The Best Warmup Schedule for SendGrid

Warmup schedules are used to plan out the number of emails you send each day to clients through an IP address that’s new or has a damaged reputation.

The Warmup Inbox Team
The Warmup Inbox Team

Warmup schedules are used to plan out the number of emails you send each day to clients through an IP address that’s new or has a damaged reputation.

Why Should I Warm Up My SendGrid Inbox?

When you’re trying to reach new clients, you want to end up in their inbox instead of their spam folder. When you add a new dedicated IP address to your account, you need to establish a good reputation for the address. The way to do this is by gradually increasing the number of emails sent through a dedicated IP on a set schedule.

This allows Internet Service Providers (ISPs) to recognize your new IP address as a reliable sender and send your messages to the recipient’s inbox.

Why Does My Warmup Schedule For SendGrid Matter?

If you jump straight to sending a massive amount of emails on a new IP address, then you run the risk of ISPs identifying you as a spam sender and lowering your deliverability rate. Working on a schedule allows you to acclimate your IP address slowly without raising any red flags.

Setting a schedule also allows you to identify any weaknesses in your campaigns and tailor your emails to make it to the recipient’s inbox. Working towards many emails instead of sending a bunch right away allows you to make adjustments before permanently damaging your IP address’s reputation.

SendGrid offers the following warmup schedule sample:

The number of IPs needed to accommodate the number of messages you’re sending can change based on your style of sending emails, the domains you’re sending emails to, and the reputation of your IP address. The ideal warmup schedule for your brand will vary based on your list age, list cleanliness, spam reports, user engagement, domain reputation, content, domain distribution, and other factors.

How Long Does It Take to Warm Up My SendGrid Account?

It will likely take four to six weeks to warm up your account for a new IP address. If you’re repairing the reputation of an older IP address, the longer it will take. The volume of emails you intend to send from the IP address will also determine how long it will take. In any case, the longer you take to warm up the account, the better chance you’ll have of getting messages into your audience’s inboxes.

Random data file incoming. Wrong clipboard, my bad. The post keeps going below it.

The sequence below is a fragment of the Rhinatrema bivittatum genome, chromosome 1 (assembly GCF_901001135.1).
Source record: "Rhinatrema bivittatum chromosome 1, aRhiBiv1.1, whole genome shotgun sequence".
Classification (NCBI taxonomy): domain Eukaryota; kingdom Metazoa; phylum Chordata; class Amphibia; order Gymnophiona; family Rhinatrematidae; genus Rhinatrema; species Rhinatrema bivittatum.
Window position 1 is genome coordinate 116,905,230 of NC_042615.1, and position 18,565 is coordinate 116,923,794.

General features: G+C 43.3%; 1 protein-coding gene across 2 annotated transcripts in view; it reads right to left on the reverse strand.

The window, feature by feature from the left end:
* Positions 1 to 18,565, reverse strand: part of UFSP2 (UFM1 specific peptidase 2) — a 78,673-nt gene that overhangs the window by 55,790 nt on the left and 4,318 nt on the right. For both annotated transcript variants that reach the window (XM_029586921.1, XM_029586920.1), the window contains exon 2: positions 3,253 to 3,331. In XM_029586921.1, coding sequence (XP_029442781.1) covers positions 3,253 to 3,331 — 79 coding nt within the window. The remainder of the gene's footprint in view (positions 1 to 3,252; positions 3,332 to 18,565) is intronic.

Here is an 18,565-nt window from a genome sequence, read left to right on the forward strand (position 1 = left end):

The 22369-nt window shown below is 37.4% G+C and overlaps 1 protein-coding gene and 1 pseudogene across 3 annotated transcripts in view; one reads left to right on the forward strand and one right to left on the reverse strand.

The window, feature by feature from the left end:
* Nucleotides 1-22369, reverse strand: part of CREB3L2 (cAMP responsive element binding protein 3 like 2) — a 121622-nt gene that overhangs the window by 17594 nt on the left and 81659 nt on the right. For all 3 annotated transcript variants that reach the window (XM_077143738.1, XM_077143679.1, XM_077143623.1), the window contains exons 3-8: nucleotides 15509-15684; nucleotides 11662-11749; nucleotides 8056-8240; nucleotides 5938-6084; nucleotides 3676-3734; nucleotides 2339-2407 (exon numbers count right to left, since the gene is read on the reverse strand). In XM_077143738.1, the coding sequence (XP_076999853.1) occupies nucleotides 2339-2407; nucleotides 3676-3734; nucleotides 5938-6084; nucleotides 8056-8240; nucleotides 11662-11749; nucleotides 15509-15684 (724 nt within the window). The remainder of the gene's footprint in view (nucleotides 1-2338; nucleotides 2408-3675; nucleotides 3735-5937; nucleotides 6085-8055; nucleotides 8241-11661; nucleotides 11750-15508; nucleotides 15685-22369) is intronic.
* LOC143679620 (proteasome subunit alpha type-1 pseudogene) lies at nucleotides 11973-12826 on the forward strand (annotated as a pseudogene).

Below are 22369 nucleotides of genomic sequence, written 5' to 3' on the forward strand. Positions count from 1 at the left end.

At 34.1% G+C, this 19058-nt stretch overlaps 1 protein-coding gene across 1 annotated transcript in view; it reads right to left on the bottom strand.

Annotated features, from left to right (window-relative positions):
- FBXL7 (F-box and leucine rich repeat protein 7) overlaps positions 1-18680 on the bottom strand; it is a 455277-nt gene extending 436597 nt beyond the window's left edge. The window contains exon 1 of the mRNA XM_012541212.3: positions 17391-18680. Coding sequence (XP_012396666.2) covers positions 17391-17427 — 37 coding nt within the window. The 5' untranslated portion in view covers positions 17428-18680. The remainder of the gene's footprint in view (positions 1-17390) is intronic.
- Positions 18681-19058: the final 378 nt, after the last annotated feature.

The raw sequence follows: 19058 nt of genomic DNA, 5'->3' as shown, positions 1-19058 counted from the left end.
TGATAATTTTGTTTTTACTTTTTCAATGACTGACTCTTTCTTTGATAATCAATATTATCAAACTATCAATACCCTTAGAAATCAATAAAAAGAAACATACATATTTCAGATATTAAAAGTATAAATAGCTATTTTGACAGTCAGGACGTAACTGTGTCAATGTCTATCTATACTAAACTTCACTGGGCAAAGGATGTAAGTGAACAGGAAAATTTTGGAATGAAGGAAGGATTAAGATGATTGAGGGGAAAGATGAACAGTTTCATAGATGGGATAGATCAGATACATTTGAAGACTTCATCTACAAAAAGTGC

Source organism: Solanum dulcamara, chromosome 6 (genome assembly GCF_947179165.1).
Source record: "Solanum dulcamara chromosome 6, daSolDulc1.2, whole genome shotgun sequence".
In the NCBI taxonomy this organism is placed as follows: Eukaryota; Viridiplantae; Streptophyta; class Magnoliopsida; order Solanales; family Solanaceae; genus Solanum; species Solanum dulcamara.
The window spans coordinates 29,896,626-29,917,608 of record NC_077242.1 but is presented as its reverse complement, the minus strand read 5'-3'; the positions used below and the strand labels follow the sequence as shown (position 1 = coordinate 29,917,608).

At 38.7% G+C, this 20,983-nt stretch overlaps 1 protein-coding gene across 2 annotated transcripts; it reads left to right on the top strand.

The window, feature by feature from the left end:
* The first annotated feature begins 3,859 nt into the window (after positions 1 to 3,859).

How Can I Warm Up My IP Address?

You can choose to warm up your IP address manually or automatically. If the IP address you’re warming up is your first one, then you’ll have to warm up the account manually. However, if you already have another warm IP address, then you can automate the process.

Manually warming up your IP address involves having someone send out the prescribed number of emails each day. This can be accomplished by segmenting your contact list or scheduling your campaigns to monitor your delivery rates.

Automating the process requires using an existing IP address with a good reputation to field any additional messages that exceed the limit set by the schedule. You can set up the automatic warmup process in your UI under Settings and IP Addresses.

Other Tips and Tricks for Warming Up Your IP Address

  • Authenticate Your Account – Before you begin sending emails, authenticate your IP address through the Sender Policy Framework (SPF), Domain Keys Identified Mail (DKIM), Domain-Based Message Authentication, Reporting, and Conformance (DMARC), and a custom domain.
  • Maintain Conversations – If someone sends you an email (even if it’s a colleague from across the hall), then responding to the message shows the ISPs that you are an actual human interacting with the email account.
  • Subscribe to Newsletters – If you plan on sending out a bunch of emails, sign up for a few newsletters from other companies. Signing up for newsletters requires you to authenticate your account, proving that there’s someone on the other side of the account.
  • Write Like a Human – If you’re reading this, there’s a good chance that you are a human, so this should be easy for you. Write the kind of emails you would want to read as a customer. Additionally, avoid overusing phrases like “free,” “grab,” “50% off,” and outwardly salesy terms that will alert the spam filter.
  • Add an Unsubscribe Link – Even if you’re just warming up your address, having a way for customers to remove their information from your email list decreases the likelihood of your emails ending up in their spam folder.
  • Don’t Go Overboard with Content – While you may love to cover your emails in cat gifs and other fun things, this can inadvertently attract the attention of the recipient’s spam filter. Limit your use of graphics, videos, and pictures, and use links purposefully instead of littering the email with links.

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